There are a great many reasons to consider owning property in Philadelphia. The housing market is on fire right now, showing that demand to live in the area has never been greater. If you're already a landlord in the area, you know what a positive financial decision it can be.
However, there are always going to be the less pleasant sides of owning property. If you're going to own property within the city, it's important you take the time to learn how eviction in Philadelphia works.
What might you need to do if a tenant quits paying rent? Read on and we'll walk you through what you need to know.
Notice to Vacate
First and foremost, a landlord who wishes to remove their current tenant will be required to give written notice. The amount of notice will depend on the agreement between the tenant and the landlord, as this is often stipulated within their initial contract.
In general, a 10-day written notice might be anticipated, but this could be waived or even extended in a lease itself.
If a tenant is simply being evicted at the end of a lease agreement, they will be required by law to be given at least thirty day's notice.
This written notice must be delivered or posted to the resident so that they are aware they have a small window of time to take action before legal steps will be taken.
Filing an Eviction Complaint
Once the time given in the eviction notice passes by, the landlord can take the next step in the eviction process. That means they can file a complaint in court.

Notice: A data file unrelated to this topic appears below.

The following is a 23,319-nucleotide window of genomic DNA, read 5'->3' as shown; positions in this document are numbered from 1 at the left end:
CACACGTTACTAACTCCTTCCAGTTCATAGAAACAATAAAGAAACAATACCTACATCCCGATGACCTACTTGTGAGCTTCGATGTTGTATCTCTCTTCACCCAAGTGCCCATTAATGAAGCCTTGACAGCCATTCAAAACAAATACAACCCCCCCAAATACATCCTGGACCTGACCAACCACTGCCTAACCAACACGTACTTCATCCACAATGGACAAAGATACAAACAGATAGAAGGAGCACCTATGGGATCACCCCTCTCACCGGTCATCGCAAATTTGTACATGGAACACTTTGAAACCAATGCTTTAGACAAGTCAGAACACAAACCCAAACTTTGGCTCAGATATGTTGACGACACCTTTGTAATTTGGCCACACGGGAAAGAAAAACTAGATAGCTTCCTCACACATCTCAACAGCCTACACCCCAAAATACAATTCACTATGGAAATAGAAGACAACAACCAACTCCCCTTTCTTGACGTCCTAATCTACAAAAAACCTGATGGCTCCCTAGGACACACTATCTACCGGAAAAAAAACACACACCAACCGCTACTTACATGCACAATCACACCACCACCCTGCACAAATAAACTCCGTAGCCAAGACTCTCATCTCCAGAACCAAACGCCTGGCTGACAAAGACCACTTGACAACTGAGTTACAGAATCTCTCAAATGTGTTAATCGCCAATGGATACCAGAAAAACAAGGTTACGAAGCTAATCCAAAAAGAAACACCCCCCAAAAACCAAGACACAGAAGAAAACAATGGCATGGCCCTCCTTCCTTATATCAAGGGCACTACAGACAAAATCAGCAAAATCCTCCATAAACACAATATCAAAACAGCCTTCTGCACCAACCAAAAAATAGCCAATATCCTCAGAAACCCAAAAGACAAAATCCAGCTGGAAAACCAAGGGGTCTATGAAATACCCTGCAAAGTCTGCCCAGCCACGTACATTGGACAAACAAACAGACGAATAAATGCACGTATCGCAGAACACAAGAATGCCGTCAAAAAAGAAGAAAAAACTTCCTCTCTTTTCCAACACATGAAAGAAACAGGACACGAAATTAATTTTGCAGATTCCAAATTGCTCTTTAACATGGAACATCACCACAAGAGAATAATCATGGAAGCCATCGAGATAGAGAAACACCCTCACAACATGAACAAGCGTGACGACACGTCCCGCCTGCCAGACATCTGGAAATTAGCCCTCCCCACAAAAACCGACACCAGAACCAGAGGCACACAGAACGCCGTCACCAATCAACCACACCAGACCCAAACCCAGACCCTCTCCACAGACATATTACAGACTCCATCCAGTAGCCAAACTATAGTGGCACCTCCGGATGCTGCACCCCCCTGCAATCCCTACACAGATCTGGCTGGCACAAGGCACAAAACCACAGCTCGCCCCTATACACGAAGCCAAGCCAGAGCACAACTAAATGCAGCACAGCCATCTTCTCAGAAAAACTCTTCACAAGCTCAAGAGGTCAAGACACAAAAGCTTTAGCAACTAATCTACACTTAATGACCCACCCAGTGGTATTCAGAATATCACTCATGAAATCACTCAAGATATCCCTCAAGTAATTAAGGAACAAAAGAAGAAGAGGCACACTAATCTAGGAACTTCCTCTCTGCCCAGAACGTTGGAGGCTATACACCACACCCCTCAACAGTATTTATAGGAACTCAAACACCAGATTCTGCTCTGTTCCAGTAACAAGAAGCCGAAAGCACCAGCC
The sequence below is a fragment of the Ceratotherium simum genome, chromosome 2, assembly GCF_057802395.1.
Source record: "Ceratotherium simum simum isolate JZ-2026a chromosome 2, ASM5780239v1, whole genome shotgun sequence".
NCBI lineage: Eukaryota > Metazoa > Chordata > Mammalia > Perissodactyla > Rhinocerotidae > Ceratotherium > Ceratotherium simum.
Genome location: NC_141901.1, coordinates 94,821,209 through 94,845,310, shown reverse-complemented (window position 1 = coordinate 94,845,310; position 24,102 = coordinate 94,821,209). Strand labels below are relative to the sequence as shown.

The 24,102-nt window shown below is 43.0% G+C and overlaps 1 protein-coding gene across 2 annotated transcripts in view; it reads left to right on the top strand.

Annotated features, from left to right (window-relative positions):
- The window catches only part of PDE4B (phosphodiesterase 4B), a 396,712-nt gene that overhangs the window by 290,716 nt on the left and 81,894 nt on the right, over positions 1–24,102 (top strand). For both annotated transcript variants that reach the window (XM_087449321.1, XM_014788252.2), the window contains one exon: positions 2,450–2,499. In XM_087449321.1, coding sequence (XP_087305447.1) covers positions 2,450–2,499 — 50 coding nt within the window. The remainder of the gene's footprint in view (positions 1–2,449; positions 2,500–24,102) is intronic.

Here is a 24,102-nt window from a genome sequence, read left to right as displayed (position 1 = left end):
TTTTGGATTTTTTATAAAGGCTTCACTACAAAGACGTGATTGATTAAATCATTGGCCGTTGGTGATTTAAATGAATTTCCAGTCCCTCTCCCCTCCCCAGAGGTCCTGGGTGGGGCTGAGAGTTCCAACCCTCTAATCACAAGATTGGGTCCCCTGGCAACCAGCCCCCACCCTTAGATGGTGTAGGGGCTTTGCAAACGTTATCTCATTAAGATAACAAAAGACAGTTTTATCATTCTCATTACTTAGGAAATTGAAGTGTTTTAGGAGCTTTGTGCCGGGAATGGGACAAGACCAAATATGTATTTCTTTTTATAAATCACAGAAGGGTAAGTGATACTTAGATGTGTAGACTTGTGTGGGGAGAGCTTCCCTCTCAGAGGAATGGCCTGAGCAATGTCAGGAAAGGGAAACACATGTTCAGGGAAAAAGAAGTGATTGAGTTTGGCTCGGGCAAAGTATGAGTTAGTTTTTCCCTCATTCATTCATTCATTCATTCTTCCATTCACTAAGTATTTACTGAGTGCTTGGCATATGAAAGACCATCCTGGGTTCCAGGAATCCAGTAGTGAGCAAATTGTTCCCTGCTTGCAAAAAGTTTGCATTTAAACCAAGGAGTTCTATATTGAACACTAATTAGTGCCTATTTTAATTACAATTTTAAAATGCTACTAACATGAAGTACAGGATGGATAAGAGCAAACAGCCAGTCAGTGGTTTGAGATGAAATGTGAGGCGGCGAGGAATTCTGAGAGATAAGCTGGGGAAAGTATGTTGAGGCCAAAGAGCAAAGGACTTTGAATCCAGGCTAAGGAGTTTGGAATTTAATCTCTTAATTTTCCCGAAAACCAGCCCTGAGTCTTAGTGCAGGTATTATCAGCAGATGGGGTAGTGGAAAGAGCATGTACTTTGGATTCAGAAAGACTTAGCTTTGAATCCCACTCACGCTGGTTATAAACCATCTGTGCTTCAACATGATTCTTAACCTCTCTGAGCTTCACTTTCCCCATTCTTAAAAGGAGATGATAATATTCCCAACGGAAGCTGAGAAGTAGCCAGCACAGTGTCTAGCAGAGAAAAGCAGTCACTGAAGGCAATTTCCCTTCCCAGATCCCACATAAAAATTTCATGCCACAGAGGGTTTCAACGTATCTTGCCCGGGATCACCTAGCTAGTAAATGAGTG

Once the tenant files with the courts, the courts will mail a copy of the complaint to a tenant. The complaint will lay out the reasons the landlord is asking for eviction, as well as the date and time the tenant needs to appear in court. Often, a landlord will need the help of an attorney to file and ensure the case proceeds on the proper schedule.
Nonpayment of rent, generally speaking, will be the reason that most tenants face eviction.
A landlord also has the legal responsibility of delivering the complaint to the tenant themselves as well. This could be done through first-class mail or through person-to-person contact.
Once a tenant has been served the courts will take over and the tenant will face eviction at the end of the legal process. It can be a long process and a hard lesson to learn.
Understanding Eviction in Pennsylvania
If you find yourself in the unfortunate position of having a non-paying tenant, you might need to get up to date with how eviction in Pennsylvania works. The above steps will be needed to reclaim your rental property.
Looking for someone to step in and handle these less pleasant elements of running a rental property? Looking for someone experienced to screen future tenants so this doesn't happen again?
Give us a call anytime for assistance, we're happy to help.